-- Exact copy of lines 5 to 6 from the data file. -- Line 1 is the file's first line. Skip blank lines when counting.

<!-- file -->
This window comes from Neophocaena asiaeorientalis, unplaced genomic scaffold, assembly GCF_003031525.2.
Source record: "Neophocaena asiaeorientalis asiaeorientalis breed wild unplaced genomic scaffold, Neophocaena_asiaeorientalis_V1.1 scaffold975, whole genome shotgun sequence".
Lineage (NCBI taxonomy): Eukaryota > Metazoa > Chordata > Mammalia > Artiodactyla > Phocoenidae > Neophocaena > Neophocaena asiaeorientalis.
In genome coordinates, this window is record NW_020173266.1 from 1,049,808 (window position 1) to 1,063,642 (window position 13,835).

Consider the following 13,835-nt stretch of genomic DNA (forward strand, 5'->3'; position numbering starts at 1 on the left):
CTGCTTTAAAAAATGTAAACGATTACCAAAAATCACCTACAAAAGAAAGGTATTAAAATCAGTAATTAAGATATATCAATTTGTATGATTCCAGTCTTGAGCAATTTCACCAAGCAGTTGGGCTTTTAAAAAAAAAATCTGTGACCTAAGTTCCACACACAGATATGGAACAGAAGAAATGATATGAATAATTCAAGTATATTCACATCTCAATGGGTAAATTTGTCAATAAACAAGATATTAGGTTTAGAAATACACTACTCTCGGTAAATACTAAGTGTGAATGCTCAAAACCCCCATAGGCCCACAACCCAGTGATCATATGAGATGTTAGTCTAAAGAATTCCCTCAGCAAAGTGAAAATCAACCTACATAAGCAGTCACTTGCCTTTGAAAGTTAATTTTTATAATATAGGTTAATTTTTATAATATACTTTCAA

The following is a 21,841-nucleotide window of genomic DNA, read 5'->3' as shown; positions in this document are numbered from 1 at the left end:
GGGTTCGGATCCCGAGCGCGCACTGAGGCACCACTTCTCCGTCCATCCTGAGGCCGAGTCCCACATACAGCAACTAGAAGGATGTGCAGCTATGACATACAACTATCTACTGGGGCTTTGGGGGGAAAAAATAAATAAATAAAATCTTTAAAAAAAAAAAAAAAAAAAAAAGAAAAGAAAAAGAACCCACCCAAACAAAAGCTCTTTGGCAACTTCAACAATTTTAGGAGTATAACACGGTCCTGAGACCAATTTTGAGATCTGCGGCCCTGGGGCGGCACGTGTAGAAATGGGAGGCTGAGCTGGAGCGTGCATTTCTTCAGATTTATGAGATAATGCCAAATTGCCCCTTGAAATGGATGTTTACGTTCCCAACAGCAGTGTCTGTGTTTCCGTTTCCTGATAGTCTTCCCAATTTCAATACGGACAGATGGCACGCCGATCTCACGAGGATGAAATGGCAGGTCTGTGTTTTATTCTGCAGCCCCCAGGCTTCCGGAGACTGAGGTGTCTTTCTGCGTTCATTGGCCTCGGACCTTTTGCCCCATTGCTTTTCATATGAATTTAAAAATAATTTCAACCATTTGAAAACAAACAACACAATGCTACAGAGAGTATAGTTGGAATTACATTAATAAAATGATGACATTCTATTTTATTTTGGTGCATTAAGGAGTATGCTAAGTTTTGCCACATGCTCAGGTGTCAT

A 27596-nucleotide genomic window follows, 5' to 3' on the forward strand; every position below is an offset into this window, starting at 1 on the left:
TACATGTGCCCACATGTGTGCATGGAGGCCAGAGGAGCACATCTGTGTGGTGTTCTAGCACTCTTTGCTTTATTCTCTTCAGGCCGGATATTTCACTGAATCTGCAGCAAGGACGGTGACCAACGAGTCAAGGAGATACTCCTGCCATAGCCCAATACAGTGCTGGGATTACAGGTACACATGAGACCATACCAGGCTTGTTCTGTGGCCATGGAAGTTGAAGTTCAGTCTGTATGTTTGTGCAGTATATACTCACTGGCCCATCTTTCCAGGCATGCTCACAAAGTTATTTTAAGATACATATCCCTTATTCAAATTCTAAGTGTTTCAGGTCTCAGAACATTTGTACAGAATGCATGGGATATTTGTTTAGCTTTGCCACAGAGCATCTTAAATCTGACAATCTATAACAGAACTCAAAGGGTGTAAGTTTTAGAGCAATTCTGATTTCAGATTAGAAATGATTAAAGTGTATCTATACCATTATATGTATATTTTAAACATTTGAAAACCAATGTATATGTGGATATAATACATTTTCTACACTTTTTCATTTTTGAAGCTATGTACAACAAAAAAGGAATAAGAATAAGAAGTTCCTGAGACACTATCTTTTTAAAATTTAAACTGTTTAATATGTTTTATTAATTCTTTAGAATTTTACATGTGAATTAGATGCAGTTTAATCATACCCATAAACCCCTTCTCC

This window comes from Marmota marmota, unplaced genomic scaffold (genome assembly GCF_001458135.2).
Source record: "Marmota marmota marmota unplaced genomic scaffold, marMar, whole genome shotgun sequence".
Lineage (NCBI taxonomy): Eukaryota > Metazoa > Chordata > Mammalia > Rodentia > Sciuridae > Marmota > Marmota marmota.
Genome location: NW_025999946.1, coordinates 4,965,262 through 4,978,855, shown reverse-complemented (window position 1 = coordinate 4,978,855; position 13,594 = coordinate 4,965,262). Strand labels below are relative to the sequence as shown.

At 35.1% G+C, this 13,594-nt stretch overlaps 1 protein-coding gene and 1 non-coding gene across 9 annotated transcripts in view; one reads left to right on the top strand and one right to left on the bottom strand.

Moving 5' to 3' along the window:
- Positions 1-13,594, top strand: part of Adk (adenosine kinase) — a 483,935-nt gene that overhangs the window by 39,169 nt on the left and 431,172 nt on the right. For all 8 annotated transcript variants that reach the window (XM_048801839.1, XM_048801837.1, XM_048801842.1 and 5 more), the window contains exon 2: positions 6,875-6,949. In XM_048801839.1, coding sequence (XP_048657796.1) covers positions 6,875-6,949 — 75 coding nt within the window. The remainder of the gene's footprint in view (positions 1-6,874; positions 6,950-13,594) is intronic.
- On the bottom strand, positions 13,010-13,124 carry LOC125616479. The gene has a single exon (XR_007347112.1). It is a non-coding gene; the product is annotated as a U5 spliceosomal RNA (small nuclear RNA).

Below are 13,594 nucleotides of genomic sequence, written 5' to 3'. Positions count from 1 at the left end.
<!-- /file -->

Consider the following 13,835-nt stretch of genomic DNA (forward strand, 5'->3'; position numbering starts at 1 on the left):
CTGCTTTAAAAAATGTAAACGATTACCAAAAATCACCTACAAAAGAAAGGTATTAAAATCAGTAATTAAGATATATCAATTTGTATGATTCCAGTCTTGAGCAATTTCACCAAGCAGTTGGGCTTTTAAAAAAAAAATCTGTGACCTAAGTTCCACACACAGATATGGAACAGAAGAAATGATATGAATAATTCAAGTATATTCACATCTCAATGGGTAAATTTGTCAATAAACAAGATATTAGGTTTAGAAATACACTACTCTCGGTAAATACTAAGTGTGAATGCTCAAAACCCCCATAGGCCCACAACCCAGTGATCATATGAGATGTTAGTCTAAAGAATTCCCTCAGCAAAGTGAAAATCAACCTACATAAGCAGTCACTTGCCTTTGAAAGTTAATTTTTATAATATAGGTTAATTTTTATAATATACTTTCAA